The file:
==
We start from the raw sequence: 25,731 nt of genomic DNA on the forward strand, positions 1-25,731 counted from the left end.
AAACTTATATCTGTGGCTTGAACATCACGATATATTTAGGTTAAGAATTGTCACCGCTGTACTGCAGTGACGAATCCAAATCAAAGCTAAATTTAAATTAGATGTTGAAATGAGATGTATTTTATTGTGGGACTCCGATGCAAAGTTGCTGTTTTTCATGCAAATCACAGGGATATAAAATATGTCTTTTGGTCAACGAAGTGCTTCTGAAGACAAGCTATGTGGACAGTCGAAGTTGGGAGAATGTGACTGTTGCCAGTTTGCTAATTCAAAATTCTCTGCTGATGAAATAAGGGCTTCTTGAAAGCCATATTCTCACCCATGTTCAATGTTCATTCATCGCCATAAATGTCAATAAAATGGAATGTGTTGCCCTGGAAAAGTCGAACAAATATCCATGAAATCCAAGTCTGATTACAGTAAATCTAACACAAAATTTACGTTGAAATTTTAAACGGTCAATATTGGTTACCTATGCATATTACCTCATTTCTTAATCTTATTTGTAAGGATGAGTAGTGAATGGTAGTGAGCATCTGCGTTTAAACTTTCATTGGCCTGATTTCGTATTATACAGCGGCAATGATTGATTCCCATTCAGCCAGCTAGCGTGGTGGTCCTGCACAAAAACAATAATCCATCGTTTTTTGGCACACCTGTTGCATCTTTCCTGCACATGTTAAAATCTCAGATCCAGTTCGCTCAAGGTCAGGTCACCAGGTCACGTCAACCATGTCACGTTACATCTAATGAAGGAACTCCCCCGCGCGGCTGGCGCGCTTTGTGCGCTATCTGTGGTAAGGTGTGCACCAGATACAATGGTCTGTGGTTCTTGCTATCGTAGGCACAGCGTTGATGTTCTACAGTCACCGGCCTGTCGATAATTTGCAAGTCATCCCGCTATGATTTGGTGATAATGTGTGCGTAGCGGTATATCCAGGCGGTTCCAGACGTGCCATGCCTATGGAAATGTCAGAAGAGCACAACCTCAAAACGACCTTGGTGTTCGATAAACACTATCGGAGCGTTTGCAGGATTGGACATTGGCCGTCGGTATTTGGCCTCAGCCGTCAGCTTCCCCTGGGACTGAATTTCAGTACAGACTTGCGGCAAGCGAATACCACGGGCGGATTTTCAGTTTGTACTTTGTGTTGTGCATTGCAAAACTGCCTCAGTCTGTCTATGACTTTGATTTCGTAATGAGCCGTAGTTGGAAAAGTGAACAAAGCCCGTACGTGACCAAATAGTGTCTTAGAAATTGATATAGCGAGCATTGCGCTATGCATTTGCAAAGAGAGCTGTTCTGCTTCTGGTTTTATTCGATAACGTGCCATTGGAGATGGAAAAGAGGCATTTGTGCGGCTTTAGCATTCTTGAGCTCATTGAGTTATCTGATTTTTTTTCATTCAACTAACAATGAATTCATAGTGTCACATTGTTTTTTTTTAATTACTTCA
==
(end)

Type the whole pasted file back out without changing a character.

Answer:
We start from the raw sequence: 25,731 nt of genomic DNA on the forward strand, positions 1-25,731 counted from the left end.
AAACTTATATCTGTGGCTTGAACATCACGATATATTTAGGTTAAGAATTGTCACCGCTGTACTGCAGTGACGAATCCAAATCAAAGCTAAATTTAAATTAGATGTTGAAATGAGATGTATTTTATTGTGGGACTCCGATGCAAAGTTGCTGTTTTTCATGCAAATCACAGGGATATAAAATATGTCTTTTGGTCAACGAAGTGCTTCTGAAGACAAGCTATGTGGACAGTCGAAGTTGGGAGAATGTGACTGTTGCCAGTTTGCTAATTCAAAATTCTCTGCTGATGAAATAAGGGCTTCTTGAAAGCCATATTCTCACCCATGTTCAATGTTCATTCATCGCCATAAATGTCAATAAAATGGAATGTGTTGCCCTGGAAAAGTCGAACAAATATCCATGAAATCCAAGTCTGATTACAGTAAATCTAACACAAAATTTACGTTGAAATTTTAAACGGTCAATATTGGTTACCTATGCATATTACCTCATTTCTTAATCTTATTTGTAAGGATGAGTAGTGAATGGTAGTGAGCATCTGCGTTTAAACTTTCATTGGCCTGATTTCGTATTATACAGCGGCAATGATTGATTCCCATTCAGCCAGCTAGCGTGGTGGTCCTGCACAAAAACAATAATCCATCGTTTTTTGGCACACCTGTTGCATCTTTCCTGCACATGTTAAAATCTCAGATCCAGTTCGCTCAAGGTCAGGTCACCAGGTCACGTCAACCATGTCACGTTACATCTAATGAAGGAACTCCCCCGCGCGGCTGGCGCGCTTTGTGCGCTATCTGTGGTAAGGTGTGCACCAGATACAATGGTCTGTGGTTCTTGCTATCGTAGGCACAGCGTTGATGTTCTACAGTCACCGGCCTGTCGATAATTTGCAAGTCATCCCGCTATGATTTGGTGATAATGTGTGCGTAGCGGTATATCCAGGCGGTTCCAGACGTGCCATGCCTATGGAAATGTCAGAAGAGCACAACCTCAAAACGACCTTGGTGTTCGATAAACACTATCGGAGCGTTTGCAGGATTGGACATTGGCCGTCGGTATTTGGCCTCAGCCGTCAGCTTCCCCTGGGACTGAATTTCAGTACAGACTTGCGGCAAGCGAATACCACGGGCGGATTTTCAGTTTGTACTTTGTGTTGTGCATTGCAAAACTGCCTCAGTCTGTCTATGACTTTGATTTCGTAATGAGCCGTAGTTGGAAAAGTGAACAAAGCCCGTACGTGACCAAATAGTGTCTTAGAAATTGATATAGCGAGCATTGCGCTATGCATTTGCAAAGAGAGCTGTTCTGCTTCTGGTTTTATTCGATAACGTGCCATTGGAGATGGAAAAGAGGCATTTGTGCGGCTTTAGCATTCTTGAGCTCATTGAGTTATCTGATTTTTTTTCATTCAACTAACAATGAATTCATAGTGTCACATTGTTTTTTTTTAATTACTTCA